##  3 FALSE   FALSE TRUE    FALSE    FALSE  FALSE   198
##  4 FALSE   FALSE FALSE   TRUE     FALSE  FALSE    12
##  5 FALSE   FALSE FALSE   FALSE    TRUE   FALSE     5
##  6 FALSE   FALSE FALSE   FALSE    FALSE  TRUE     11
##  7 FALSE   TRUE  TRUE    FALSE    FALSE  FALSE   179
##  8 FALSE   FALSE TRUE    FALSE    FALSE  TRUE     28
##  9 FALSE   FALSE TRUE    FALSE    TRUE   FALSE    10
## 10 FALSE   FALSE TRUE    TRUE     FALSE  FALSE    43
## 11 TRUE    FALSE TRUE    FALSE    FALSE  FALSE   281
## 12 FALSE   TRUE  FALSE   FALSE    TRUE   FALSE     1
## 13 TRUE    FALSE TRUE    TRUE     FALSE  FALSE    64
## 14 FALSE   TRUE  TRUE    FALSE    TRUE   FALSE    22
## 15 TRUE    TRUE  TRUE    FALSE    FALSE  FALSE   259
## 16 TRUE    FALSE TRUE    FALSE    FALSE  TRUE     46
## 17 FALSE   TRUE  TRUE    FALSE    FALSE  TRUE     54
## 18 FALSE   TRUE  FALSE   TRUE     FALSE  FALSE     7
## 19 FALSE   TRUE  TRUE    TRUE     FALSE  FALSE    31
## 20 TRUE    TRUE  TRUE    FALSE    TRUE   FALSE    26
## 21 TRUE    TRUE  TRUE    FALSE    FALSE  TRUE     69
## 22 TRUE    TRUE  TRUE    TRUE     TRUE   FALSE    18
## 23 TRUE    TRUE  TRUE    FALSE    TRUE   TRUE     17
## 24 FALSE   TRUE  TRUE    FALSE    TRUE   TRUE     11
## 25 FALSE   TRUE  TRUE    TRUE     TRUE   FALSE     7
## 26 FALSE   TRUE  TRUE    TRUE     TRUE   TRUE      8
## 27 FALSE   FALSE TRUE    TRUE     FALSE  TRUE     12
## 28 FALSE   TRUE  TRUE    TRUE     FALSE  TRUE     17
## 29 TRUE    FALSE TRUE    TRUE     FALSE  TRUE     17
## 30 TRUE    TRUE  TRUE    TRUE     FALSE  FALSE    41
## 31 TRUE    TRUE  TRUE    TRUE     TRUE   TRUE     23
## 32 TRUE    TRUE  TRUE    TRUE     FALSE  TRUE     50

OK, so with that table in place, we can use the uncount() function to turn our summary back into quasi-individual-level data:

 1
 2
 3
 4
 5
 6
 7
 8
 9
10
11
12
13
14
15
16
17
18
19
20

indvs <- symptom_mat %>%
    uncount(count) 

indvs

## # A tibble: 1,764 x 6
##    Anosmia Cough Fatigue Diarrhea Breath Fever
##                 
##  1 TRUE    FALSE FALSE   FALSE    FALSE  FALSE
##  2 TRUE    FALSE FALSE   FALSE    FALSE  FALSE
##  3 TRUE    FALSE FALSE   FALSE    FALSE  FALSE
##  4 TRUE    FALSE FALSE   FALSE    FALSE  FALSE
##  5 TRUE    FALSE FALSE   FALSE    FALSE  FALSE
##  6 TRUE    FALSE FALSE   FALSE    FALSE  FALSE
##  7 TRUE    FALSE FALSE   FALSE    FALSE  FALSE
##  8 TRUE    FALSE FALSE   FALSE    FALSE  FALSE
##  9 TRUE    FALSE FALSE   FALSE    FALSE  FALSE
## 10 TRUE    FALSE FALSE   FALSE    FALSE  FALSE
## # … with 1,754 more rows

If we hadn’t done that tabulation, uncount would have given us the wrong answers. Ask me how I know!

Now that we’ve reconstituted the data, we can draw our graph.

 1
 2
 3
 4
 5
 6
 7
 8
 9
10
11


library(ComplexUpset)

upset(data = indvs, intersect = symptoms, 
      name="Symptom Groupings by Frequency. Total pool is 1,764 individuals.", 
      min_size = 0,
      width_ratio = 0.125) +
    labs(title = "Co-Occurence of COVID-19 Symptoms",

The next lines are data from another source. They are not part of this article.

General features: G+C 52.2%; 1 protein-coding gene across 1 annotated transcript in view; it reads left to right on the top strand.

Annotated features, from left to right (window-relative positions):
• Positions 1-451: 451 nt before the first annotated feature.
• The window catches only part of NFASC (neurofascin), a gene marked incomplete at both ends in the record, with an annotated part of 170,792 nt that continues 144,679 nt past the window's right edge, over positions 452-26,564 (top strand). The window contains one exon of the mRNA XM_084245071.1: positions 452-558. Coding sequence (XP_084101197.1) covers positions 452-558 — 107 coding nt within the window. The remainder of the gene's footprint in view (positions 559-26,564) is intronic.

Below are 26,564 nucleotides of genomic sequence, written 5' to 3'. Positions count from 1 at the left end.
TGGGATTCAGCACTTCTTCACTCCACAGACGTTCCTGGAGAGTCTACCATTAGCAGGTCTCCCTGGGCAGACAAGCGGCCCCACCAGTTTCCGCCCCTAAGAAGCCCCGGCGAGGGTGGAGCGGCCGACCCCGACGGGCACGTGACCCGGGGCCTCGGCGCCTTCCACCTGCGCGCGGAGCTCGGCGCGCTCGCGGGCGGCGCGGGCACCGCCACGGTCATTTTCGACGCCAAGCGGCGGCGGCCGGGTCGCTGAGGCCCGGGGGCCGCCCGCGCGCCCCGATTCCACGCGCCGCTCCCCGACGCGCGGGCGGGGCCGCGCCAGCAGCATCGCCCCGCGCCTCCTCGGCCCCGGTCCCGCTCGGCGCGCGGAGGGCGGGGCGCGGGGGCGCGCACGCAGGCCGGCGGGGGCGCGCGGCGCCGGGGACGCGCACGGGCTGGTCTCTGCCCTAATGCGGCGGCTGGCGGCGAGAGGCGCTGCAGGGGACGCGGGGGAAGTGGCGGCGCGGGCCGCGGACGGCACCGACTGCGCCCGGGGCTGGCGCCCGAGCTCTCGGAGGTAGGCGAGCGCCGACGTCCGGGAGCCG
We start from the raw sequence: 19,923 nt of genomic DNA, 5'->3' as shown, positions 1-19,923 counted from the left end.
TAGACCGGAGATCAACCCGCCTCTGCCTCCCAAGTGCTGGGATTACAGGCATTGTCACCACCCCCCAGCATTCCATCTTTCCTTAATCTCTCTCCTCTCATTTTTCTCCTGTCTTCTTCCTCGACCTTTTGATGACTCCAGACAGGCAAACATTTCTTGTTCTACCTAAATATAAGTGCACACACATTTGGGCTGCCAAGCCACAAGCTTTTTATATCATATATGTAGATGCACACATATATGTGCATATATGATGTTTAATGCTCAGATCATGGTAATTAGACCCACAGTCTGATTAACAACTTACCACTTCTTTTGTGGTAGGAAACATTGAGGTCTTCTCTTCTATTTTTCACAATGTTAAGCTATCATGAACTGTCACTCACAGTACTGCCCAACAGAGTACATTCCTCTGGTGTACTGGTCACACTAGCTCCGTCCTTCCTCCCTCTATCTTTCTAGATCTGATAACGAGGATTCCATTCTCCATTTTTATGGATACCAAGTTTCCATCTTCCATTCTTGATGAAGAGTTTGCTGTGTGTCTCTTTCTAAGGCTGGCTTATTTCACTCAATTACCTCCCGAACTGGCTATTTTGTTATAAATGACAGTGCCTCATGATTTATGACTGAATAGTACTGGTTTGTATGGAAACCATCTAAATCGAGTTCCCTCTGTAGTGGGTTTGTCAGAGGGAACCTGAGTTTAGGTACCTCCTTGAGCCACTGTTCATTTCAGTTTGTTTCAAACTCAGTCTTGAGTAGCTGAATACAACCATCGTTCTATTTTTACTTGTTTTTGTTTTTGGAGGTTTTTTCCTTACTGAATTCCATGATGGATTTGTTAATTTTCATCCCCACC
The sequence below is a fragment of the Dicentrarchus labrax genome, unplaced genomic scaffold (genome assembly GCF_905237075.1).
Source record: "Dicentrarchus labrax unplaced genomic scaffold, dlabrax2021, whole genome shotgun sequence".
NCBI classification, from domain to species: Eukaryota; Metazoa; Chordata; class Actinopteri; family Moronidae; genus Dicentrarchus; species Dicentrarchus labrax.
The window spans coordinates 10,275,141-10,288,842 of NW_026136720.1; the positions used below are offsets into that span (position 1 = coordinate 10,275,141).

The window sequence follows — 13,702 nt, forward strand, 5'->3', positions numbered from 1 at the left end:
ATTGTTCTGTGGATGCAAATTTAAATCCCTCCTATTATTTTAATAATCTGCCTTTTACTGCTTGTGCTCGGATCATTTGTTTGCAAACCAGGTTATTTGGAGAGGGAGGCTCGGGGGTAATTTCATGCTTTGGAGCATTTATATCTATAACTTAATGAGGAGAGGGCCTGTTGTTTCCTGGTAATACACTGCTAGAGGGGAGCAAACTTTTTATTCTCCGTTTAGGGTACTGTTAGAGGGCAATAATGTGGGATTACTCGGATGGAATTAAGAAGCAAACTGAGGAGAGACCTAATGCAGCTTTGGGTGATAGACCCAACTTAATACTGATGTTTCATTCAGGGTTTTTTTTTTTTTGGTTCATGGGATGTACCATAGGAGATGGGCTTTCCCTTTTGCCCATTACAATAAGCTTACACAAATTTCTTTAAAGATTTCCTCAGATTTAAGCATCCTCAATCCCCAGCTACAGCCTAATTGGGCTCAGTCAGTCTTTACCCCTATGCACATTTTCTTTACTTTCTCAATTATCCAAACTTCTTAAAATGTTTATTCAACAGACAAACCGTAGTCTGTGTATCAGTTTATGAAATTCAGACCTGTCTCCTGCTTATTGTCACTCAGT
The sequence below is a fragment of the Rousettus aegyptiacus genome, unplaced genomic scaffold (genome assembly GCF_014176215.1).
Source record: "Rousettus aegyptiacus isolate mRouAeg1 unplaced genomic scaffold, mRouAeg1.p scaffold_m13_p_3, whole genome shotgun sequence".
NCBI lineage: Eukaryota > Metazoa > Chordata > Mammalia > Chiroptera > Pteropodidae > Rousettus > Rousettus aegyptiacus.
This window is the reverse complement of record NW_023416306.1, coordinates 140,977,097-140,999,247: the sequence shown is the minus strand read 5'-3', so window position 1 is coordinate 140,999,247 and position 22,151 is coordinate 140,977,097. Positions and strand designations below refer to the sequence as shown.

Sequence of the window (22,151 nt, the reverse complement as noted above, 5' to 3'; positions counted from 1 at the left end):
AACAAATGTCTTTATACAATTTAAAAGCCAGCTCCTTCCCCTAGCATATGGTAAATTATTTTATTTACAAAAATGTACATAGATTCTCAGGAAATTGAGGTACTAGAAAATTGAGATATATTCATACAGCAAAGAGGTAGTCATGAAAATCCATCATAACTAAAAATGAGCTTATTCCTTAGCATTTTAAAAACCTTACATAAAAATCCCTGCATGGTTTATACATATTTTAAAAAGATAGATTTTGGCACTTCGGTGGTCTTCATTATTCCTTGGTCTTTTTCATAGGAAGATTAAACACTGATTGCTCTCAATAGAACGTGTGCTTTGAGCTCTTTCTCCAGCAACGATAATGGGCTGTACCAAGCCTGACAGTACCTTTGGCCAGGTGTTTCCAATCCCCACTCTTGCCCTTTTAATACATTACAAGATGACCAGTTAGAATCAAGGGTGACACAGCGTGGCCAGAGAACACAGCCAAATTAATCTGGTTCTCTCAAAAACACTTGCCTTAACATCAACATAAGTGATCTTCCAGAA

caption = "Data: covid.joinzoe.com/us | Graph: @kjhealy")

COVID Symptoms Upset Plot

An UpSet plot showing the co-occurrence of reported COVID-19 symptoms. Click or touch to zoom.

The plot has three pieces. The bar chart shows the number of people in the data who reported some particular combination of symptoms. Each bar is a different combination. Underneath it is a graphical table showing what those combinations are. Each row is one of our six symptoms: Fatigue, Anosmia, Cough, Fever, Diarrhea, and (shortness of) Breath. The black dots and lines show the combination of symptoms that make up each cluster or subset of symptoms. Reading from left to right, we can see that the most common subset of symptoms is the combination of Fatigue and Anosmia, and nothing else. A total of 281 respondents reported this combination. Next is Fatigue, Anosmia, and Cough, with 259 reports, followed by Fatigue alone with 198. And so on across the table. You can see, for example, that there are 23 reports of all six symptoms, and only one report of just the combination of Cough and shortness of Breath.

The third component of the plot is the smaller bar chart to the left of the graphical table. This shows the unconditional frequency count of each symptom across all subsets. You can see that almost everyone reported suffering from Fatigue, for instance, and that Shortness of Breath was the least commonly-reported symptom in absolute terms.

I think upset plots are very useful, on the whole. They clearly outperform Venn diagrams when there’s more than a few overlapping sets, and they avoid some of the problems associated with heatmaps, too. Nicholas Tierney puts them to very good use in naniar, his package for visualizing missing data. The technique doesn’t make the problems with visualizing cross-classified counts magically disappear, of course. If you have a large number of intersecting groups it will become unwieldy as well. But then of course you’d start to look for ways to focus on the intersections that matter most, or on alternative ways of ordering the combinations, and so on. (The upset packages have some of these methods built in.) In the meantime, it’s often your best option for this kind of task.

The code and data used in this post are available on GitHub.

To leave a comment for the author, please follow the link and comment on their blog: R on kieranhealy.org.

R-bloggers.com offers daily e-mail updates about R news and tutorials about learning R and many other topics. Click here if you're looking to post or find an R/data-science job.
Want to share your content on R-bloggers? click here if you have a blog, or here if you don't.



If you got this far, why not subscribe for updates from the site? Choose your flavor: e-mail, twitter, RSS, or facebook...

Comments are closed.

Search R-bloggers

Sponsors

Never miss an update!
Subscribe to R-bloggers to receive
e-mails with the latest R posts.
(You will not see this message again.)

Click here to close (This popup will not appear again)